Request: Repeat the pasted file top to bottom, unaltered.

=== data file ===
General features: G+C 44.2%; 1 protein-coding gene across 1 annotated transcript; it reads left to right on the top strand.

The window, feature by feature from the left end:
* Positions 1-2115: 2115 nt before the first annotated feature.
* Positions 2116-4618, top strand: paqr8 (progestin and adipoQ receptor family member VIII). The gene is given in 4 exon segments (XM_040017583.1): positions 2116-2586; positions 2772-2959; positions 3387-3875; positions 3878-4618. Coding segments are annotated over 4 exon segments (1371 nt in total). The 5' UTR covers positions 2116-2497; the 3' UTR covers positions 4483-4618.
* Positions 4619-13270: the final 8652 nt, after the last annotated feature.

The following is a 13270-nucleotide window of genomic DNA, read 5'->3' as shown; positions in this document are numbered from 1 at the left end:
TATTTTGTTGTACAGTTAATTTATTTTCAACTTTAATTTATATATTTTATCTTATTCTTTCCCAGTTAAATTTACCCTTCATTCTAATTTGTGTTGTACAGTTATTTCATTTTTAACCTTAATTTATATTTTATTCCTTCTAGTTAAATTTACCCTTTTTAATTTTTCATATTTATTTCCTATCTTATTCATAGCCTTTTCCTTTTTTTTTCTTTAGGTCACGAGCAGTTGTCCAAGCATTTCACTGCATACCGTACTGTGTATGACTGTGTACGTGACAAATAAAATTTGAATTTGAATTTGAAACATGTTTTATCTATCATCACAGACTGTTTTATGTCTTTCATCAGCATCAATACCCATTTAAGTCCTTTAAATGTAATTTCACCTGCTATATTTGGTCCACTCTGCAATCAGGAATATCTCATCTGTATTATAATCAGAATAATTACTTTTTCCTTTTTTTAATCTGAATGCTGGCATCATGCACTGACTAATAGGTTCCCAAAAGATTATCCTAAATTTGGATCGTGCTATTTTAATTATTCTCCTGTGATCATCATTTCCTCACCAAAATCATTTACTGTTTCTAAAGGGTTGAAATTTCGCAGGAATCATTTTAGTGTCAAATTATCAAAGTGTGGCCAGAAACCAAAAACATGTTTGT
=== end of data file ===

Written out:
General features: G+C 44.2%; 1 protein-coding gene across 1 annotated transcript; it reads left to right on the top strand.

The window, feature by feature from the left end:
* Positions 1-2115: 2115 nt before the first annotated feature.
* Positions 2116-4618, top strand: paqr8 (progestin and adipoQ receptor family member VIII). The gene is given in 4 exon segments (XM_040017583.1): positions 2116-2586; positions 2772-2959; positions 3387-3875; positions 3878-4618. Coding segments are annotated over 4 exon segments (1371 nt in total). The 5' UTR covers positions 2116-2497; the 3' UTR covers positions 4483-4618.
* Positions 4619-13270: the final 8652 nt, after the last annotated feature.

The following is a 13270-nucleotide window of genomic DNA, read 5'->3' as shown; positions in this document are numbered from 1 at the left end:
TATTTTGTTGTACAGTTAATTTATTTTCAACTTTAATTTATATATTTTATCTTATTCTTTCCCAGTTAAATTTACCCTTCATTCTAATTTGTGTTGTACAGTTATTTCATTTTTAACCTTAATTTATATTTTATTCCTTCTAGTTAAATTTACCCTTTTTAATTTTTCATATTTATTTCCTATCTTATTCATAGCCTTTTCCTTTTTTTTTCTTTAGGTCACGAGCAGTTGTCCAAGCATTTCACTGCATACCGTACTGTGTATGACTGTGTACGTGACAAATAAAATTTGAATTTGAATTTGAAACATGTTTTATCTATCATCACAGACTGTTTTATGTCTTTCATCAGCATCAATACCCATTTAAGTCCTTTAAATGTAATTTCACCTGCTATATTTGGTCCACTCTGCAATCAGGAATATCTCATCTGTATTATAATCAGAATAATTACTTTTTCCTTTTTTTAATCTGAATGCTGGCATCATGCACTGACTAATAGGTTCCCAAAAGATTATCCTAAATTTGGATCGTGCTATTTTAATTATTCTCCTGTGATCATCATTTCCTCACCAAAATCATTTACTGTTTCTAAAGGGTTGAAATTTCGCAGGAATCATTTTAGTGTCAAATTATCAAAGTGTGGCCAGAAACCAAAAACATGTTTGT